Newman Volunteering Award – Student Saleha’s Case Study

Published by Huma Whitehouse on

Hear from our student Saleha about why she took part in the Newman Volunteering Award. 
1. How did you hear about the Newman Volunteering Award?

“I found out about the Newman University Volunteering award a couple of months later after starting my volunteering at two organisations. I heard about the volunteering award through a workshop that the careers team did. I used the Volunteering Award handbook which was simple and easy to read. It told me about the different awards that I can achieve. Also, the handbook told me of what volunteering would count and which wouldn’t, and that was helpful. When I was filling in the volunteering form there’s certain things that I couldn’t do because I find maths very difficult. I reached out to one of the members of careers and told them I was struggling. As a result of this, the staff member supported me and helped me with my form.”

2. What are the benefits of volunteering?

“The benefit of my volunteering is that I have achieved two gold awards that I can put on my CV and will show on my Higher Education Achievement Record. The volunteering handbook has inspired me to aim for more hours. When I did the volunteering form, it suggested how I could support the community and what skills I can develop through volunteering. The thing I enjoyed most is meeting new people, making friends and having good contacts for the future.  As I volunteered in two organisations, I met a lot of new people including different clients and participants. I also met all different ages of volunteers and learnt a lot from their different perspectives. I still have contact with both hosts and I am still able to use them as a reference which I will be using for other volunteering I do and future employment.”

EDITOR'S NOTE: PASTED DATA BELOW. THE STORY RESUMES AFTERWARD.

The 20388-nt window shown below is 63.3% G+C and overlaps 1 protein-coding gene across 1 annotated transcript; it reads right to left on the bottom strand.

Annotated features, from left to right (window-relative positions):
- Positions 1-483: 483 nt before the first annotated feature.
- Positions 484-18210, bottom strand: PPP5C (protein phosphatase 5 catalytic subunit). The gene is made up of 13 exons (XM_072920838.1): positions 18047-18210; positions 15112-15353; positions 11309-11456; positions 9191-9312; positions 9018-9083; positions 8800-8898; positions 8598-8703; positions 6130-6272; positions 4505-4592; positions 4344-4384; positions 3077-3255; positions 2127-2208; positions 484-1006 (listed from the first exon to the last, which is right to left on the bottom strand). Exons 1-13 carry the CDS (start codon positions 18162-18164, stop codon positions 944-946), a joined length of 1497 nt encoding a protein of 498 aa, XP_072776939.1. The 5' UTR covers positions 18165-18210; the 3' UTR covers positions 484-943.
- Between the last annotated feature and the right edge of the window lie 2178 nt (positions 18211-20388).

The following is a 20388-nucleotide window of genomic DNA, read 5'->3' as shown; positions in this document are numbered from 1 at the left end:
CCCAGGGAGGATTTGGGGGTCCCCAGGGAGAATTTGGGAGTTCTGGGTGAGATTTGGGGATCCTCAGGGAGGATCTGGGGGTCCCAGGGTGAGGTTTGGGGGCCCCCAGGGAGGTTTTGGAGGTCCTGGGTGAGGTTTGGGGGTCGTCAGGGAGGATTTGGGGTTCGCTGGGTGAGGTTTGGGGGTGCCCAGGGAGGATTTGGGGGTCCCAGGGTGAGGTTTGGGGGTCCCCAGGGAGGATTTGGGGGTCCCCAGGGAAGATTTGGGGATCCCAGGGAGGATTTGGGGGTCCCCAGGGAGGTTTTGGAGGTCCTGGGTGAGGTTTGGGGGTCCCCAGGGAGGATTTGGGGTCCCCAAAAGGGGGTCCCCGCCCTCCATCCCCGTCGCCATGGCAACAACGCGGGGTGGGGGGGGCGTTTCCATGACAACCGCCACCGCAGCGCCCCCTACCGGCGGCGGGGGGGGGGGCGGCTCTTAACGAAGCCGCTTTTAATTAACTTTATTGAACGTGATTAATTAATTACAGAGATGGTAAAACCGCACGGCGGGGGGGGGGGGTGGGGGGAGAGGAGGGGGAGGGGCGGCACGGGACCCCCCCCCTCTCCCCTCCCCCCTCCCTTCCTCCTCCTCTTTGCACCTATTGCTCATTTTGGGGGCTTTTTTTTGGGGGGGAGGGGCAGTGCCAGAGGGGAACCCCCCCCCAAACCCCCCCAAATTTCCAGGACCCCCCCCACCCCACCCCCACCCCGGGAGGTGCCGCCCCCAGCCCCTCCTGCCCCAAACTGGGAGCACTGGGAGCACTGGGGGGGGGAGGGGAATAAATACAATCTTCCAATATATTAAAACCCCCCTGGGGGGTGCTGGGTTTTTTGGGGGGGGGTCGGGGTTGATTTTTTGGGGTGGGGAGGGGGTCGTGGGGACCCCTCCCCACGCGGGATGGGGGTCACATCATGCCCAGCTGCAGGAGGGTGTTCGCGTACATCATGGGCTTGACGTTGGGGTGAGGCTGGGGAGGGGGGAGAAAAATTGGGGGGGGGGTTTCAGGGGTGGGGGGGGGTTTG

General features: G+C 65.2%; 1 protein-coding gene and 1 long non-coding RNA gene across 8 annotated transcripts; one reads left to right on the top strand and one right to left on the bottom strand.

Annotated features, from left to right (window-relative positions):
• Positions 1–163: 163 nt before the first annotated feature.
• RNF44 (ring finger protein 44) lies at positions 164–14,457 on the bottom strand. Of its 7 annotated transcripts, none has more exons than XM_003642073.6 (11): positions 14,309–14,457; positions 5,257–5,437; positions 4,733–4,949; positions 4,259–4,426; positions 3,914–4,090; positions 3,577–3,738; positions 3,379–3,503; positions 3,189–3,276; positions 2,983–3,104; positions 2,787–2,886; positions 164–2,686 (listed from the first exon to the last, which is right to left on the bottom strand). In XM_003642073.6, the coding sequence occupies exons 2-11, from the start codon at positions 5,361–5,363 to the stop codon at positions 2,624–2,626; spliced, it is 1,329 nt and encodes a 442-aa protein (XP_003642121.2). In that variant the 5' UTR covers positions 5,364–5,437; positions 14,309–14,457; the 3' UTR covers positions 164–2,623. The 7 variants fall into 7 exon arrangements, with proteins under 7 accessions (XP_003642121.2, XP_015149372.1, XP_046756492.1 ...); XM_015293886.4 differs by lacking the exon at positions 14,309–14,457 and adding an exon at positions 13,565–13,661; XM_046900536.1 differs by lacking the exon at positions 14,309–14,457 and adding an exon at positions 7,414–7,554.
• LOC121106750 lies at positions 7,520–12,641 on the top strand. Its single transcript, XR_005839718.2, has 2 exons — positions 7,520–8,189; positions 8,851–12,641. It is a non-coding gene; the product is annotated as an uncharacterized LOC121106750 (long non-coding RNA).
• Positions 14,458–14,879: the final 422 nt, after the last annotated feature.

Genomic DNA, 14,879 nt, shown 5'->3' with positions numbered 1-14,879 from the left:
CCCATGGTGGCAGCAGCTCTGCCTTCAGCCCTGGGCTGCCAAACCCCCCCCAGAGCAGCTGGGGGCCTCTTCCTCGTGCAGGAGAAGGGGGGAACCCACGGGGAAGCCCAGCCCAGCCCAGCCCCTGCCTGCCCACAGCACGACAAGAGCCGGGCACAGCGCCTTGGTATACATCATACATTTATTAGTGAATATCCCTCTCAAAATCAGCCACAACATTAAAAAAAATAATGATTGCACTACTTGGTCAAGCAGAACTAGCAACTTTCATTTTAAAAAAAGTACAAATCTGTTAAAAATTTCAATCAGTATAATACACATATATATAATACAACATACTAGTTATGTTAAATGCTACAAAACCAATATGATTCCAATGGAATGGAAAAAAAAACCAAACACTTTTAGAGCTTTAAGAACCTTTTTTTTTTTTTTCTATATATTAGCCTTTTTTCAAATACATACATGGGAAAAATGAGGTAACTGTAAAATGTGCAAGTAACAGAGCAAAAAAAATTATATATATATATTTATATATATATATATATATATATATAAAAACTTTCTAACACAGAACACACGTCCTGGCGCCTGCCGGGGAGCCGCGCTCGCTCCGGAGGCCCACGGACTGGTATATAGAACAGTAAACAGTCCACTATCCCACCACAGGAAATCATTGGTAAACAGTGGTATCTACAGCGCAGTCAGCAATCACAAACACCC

3. How will the volunteering you did help you in the future?

“I feel happy that I have finished this volunteering and gained awards. However, I will be doing more volunteering in the future to support the community. The positive impact of volunteering is that it has given me new skills, such as being more confident in my own voice, working in a group, listening to all clients from different backgrounds. The hardest skill I learned was communication as a lot of my clients did not speak English and I found it very hard to communicate at first. As the days went on, I was able to understand the clients more by using different methods, such as google translator and using body language and hand gestures. I now feel more confident and cannot wait to put my skills and experiences on my CV to aid in more job opportunities.”

4. What advice would you give to other students who are considering volunteering?

“My advice to students who are volunteering in their spare time is to fill out the volunteering form and gain the awards whilst at University. You can gain different awards depending on the hours worked and only need 20 hours to gain a Bronze! I would also advise students to create a CV and LinkedIn profile, as this will give you opportunities to meet other employers and find jobs with the skills and experience they have gained. Finally, if you are struggling to do anything that has been mentioned above or need advice about anything, you should get in touch with careers, because they are very supportive.

I would like to thank Annette Samuel for supporting me all the way through and helping me to calculate and record my hours so that I was able to achieve my awards. Thank you Annette for being supportive to me and listening to me!”

Find out more about the Newman Volunteering Award by visiting this website.